As one of many ongoing projects this year, the Western Municipal Water District (WMWD) program will replace 244 toilets in the OBAN Student Apartment Complex with new, high-efficiency models. The UCR Office of Housing, Dining & Residential Services collaborated with WMWD and other local agencies on the program as part of the continuing effort to improve sustainability.
“UCR has a great sustainability plan and this meets our ongoing efforts at reducing water and other utility uses,” said Hassan Ghamlouch, director of Housing, Dining & Residential Services Operations, in a phone interview with the Highlander.
As of mid-September, 1,500 toilets have been installed within Western’s service area. The WMWD Board extended the program that began earlier in 2012 and will allow for another 1,675 toilets to be installed. This is expected to save 1,400 acre-feet of water, the equivalent of what 3,000 average family households use annually. It is a water savings of almost 400,000 gallons over the lifetime of each toilet.
The older toilets require the use of more than 3.5 gallons as compared to the new toilets which use 1.28 gallons per flush.
Johnny Zhou, a fourth year UC Riverside student and resident of Oban, said, “I think this is a great opportunity to save water in the long run. We are talking about something that we use on a daily basis and it will definitely benefit the environment.” Zhou has noticed that existing toilets in Oban have a slight delay when flushing.
“I can’t help but notice that the toilets in Oban have a bit of a lag time when flushing. As a result, more water than needed is used to do the job,” he said.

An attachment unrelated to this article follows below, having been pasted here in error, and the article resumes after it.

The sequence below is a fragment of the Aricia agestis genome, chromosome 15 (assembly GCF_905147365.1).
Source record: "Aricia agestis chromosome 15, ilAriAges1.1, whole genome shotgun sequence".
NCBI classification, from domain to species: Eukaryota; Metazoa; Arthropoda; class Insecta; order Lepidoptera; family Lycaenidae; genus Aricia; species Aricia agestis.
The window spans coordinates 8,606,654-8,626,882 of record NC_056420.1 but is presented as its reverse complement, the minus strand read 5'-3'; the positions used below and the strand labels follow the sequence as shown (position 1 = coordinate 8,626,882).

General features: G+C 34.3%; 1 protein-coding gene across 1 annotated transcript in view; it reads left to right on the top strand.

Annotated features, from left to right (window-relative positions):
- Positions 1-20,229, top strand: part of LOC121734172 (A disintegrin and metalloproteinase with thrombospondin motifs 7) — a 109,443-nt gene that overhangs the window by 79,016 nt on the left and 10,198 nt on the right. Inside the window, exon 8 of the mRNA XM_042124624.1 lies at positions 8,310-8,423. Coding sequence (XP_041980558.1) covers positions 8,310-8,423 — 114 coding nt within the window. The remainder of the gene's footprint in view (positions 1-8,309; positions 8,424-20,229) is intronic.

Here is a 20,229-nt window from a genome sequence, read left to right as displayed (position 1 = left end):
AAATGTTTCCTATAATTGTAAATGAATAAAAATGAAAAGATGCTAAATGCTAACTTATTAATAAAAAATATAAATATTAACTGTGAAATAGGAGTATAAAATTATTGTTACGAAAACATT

In 2009, UC Riverside converted about 600 toilets in university-owned apartments, also through Western’s program. This has saved the university 5,468 cubic feet of water worth $7,382 annually. Oban did not undergo the retrofit then because it was initially not part of UCR student housing.
“Since the program is re-funded, we’re taking advantage of the opportunity,” said Ghamlouch.
The retrofit work begins Dec. 17 and is expected to last for about a week. Ghamlouch said that each toilet should take approximately 15 to 20 minutes for installation.
The High-Efficiency Toilet program is the result of a partnership between the cities of Corona and Riverside, the WMWD and the Metropolitan Water District of Southern California.
Jeff Sims, Western’s Deputy General Manager said in a WMWD press release that older toilets will be recycled to responsibly manage all resources during the process. The project will also help Western fulfill the state-mandated 20 percent urban water demand reduction by 2020.